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article imageCanada's Supercluster plan includes plant-based protein farmers

By Karen Graham     Feb 25, 2018 in Food
Prairie farmers in Canada who grow rather than raise protein sources are poised to break into the mainstream with new research and investment opportunities - made available through the government's Supercluster Initiative.
Plant-based proteins, or pulses, like peas, chickpeas, lentils, and beans, are an important source of food proteins. The protein content of most pulses falls within the range of 17 to 30 percent based on dry weight.
The need for investment in research and development in plant-based proteins instead of animal proteins has become increasingly important as the global population continues its rapid growth and more consumers think about their health and the environment, said Pulse Canada CEO Gordon Bacon.
"Consumers are looking for better nutrition in the foods they buy, they are looking to protect their health."
Canadian farmers are on track to be at the forefront of some of the world's top producers of protein-rich plants with a growing network of producers and the backing of a new government-funded incubator to support them, reports CTV News Canada.
The Qu Appelle Valey with a field of Canola  late summer  Southern Saskatchewan.
The Qu'Appelle Valey with a field of Canola, late summer, Southern Saskatchewan.
The plant-based protein industry got a big boost earlier this month when an alliance of 120 companies and organizations with a focus on developing plant-based proteins won a spot in the federal government's $950 million Innovation Superclusters Initiative.
Frank Hart, the chair of the Protein Industries Canada group that put together the supercluster bid said the investment comes about as the $13 billion global plant-protein market is expected to grow by as much as 98 percent by 2050, "It's a market that's expected to expand in a significant way."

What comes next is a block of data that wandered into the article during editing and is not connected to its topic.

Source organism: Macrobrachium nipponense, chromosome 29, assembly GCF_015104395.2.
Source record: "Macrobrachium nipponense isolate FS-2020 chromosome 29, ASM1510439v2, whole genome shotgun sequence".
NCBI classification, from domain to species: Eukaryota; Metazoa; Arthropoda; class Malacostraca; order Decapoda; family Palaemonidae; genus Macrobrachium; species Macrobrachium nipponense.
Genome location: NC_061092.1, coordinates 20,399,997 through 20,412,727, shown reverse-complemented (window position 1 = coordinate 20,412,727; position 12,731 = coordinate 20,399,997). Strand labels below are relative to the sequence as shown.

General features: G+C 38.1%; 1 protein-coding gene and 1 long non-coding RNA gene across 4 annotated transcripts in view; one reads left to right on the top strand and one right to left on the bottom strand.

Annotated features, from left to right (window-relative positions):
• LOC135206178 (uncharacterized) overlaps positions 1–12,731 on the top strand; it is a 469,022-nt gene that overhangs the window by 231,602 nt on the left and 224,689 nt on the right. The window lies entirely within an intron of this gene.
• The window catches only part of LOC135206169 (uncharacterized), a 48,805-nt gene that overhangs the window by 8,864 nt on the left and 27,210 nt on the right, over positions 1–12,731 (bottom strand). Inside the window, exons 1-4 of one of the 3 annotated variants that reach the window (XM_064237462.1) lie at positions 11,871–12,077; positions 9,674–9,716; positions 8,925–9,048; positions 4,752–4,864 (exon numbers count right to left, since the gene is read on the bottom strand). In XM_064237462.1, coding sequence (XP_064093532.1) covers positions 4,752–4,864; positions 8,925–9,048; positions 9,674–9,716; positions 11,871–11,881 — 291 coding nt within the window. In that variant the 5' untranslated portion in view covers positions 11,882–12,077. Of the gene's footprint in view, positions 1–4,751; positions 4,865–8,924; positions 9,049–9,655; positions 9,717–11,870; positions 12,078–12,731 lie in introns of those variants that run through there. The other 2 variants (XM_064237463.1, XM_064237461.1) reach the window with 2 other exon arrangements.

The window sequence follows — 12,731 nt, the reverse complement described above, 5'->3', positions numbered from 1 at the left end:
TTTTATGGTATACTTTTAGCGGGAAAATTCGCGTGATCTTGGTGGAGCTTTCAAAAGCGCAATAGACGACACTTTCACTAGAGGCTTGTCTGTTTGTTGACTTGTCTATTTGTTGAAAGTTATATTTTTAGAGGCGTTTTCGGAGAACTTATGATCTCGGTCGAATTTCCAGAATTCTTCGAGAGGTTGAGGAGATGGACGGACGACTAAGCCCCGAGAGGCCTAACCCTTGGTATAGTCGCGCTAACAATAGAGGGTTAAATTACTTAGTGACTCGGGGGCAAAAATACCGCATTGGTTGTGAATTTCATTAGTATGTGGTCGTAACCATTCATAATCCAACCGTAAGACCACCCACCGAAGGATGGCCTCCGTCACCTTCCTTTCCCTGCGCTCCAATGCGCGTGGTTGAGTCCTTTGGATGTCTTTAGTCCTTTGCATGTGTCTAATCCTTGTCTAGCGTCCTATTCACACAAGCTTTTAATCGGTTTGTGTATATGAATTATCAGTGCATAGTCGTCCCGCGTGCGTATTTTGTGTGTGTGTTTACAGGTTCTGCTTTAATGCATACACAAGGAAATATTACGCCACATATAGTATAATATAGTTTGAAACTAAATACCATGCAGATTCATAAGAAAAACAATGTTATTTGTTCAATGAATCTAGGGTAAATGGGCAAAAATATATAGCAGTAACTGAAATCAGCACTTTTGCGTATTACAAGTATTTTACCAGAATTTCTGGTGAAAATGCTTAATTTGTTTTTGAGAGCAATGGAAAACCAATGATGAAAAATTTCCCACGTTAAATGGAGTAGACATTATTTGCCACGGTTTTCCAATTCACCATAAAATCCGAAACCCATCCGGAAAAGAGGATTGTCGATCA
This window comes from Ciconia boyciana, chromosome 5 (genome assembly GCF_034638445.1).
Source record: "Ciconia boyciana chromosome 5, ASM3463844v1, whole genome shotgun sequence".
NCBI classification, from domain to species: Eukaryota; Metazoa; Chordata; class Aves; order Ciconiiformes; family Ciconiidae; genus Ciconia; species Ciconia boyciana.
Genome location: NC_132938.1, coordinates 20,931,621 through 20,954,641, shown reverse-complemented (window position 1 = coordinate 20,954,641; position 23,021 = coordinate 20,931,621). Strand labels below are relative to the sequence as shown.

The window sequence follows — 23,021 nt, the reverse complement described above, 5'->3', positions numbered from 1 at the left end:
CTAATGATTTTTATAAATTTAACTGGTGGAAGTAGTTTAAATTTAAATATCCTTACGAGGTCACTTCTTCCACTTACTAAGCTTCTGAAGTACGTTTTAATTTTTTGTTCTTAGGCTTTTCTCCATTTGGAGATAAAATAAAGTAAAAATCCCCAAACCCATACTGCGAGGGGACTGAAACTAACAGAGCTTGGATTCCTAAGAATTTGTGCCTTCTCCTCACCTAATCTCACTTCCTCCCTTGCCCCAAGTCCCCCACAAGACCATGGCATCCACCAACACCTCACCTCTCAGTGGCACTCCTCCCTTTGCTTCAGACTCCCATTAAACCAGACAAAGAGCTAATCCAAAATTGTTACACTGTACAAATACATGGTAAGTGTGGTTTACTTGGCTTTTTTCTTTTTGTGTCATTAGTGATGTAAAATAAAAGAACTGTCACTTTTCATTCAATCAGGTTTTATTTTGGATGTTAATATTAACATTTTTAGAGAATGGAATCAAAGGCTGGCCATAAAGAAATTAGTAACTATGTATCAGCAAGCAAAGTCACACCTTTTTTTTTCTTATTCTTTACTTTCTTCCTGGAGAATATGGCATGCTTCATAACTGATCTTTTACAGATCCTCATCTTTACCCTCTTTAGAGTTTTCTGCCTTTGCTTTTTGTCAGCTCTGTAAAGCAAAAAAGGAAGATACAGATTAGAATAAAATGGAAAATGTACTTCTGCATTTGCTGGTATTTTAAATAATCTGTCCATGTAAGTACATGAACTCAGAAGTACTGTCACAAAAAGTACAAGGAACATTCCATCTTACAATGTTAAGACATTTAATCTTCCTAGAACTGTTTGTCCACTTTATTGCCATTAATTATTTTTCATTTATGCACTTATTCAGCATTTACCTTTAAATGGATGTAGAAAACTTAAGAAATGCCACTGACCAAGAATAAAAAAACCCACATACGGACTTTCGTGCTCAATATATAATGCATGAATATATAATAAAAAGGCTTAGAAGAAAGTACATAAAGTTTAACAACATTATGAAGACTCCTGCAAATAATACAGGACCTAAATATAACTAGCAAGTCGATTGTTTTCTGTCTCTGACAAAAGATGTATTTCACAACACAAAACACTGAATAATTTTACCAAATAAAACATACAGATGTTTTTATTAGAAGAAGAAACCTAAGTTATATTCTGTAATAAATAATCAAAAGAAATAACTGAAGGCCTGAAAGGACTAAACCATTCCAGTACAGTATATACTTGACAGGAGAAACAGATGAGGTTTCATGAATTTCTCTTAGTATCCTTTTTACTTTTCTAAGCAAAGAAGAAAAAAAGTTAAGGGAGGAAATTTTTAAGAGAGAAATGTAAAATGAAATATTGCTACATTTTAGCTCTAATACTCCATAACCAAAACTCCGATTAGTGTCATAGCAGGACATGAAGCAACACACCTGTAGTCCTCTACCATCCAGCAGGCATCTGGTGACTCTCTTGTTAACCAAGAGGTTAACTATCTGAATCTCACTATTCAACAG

Hart also said the approximately $180 million in government funding will help anchor the $400 million or so in spending commitments across the prairies from the private sector. The funding will support research into everything from improved farming methods, to new food possibilities for flax, hemp, oats, and pulses.
The Innovation Superclusters Initiative
The supercluster program is a first for Canada and is a significant commitment to partnering with industry and supporting the success of domestic and global companies that choose to innovate in Canada. The application process required proposals that built on shared private sector commitment—demonstrated through matched industry funding.
Canada is the largest export producer of lentils in the world  and Saskatchewan is the most importan...
Canada is the largest export producer of lentils in the world, and Saskatchewan is the most important producing region in Canada (growing 99 percent of Canadian lentils).
User: Justinc
Five superclusters were created that include:
Digital Technology Supercluster
Protein Industries Supercluster
Advanced Manufacturing Supercluster
AI-Powered Supply Chains Supercluster (SCALE.AI)
Ocean Supercluster
The plant-based protein supercluster is centered in the Prairie provinces and will focus on Agri-food enabling technologies, including genomics, processing, and information technology (IT). Dan Prefontaine, president of the Saskatchewan Food Industry Development Centre Inc., which develops new kinds of foods points out that much of the research is being driven by the demand for more protein sources.
"I was born on meat and potatoes, and my kids are born more on diversity. They're getting protein from multiple sources." A Nielson survey released last fall showing 43 percent of Canadians are actively trying to incorporate more plant-based proteins into their diet.
Prefontaine said the supercluster investment will help to make Canada a major player. "This is just the start. This is really giving Western Canada the opportunity to pool our resources to really create an environment and an equal system that promotes innovation and growth."
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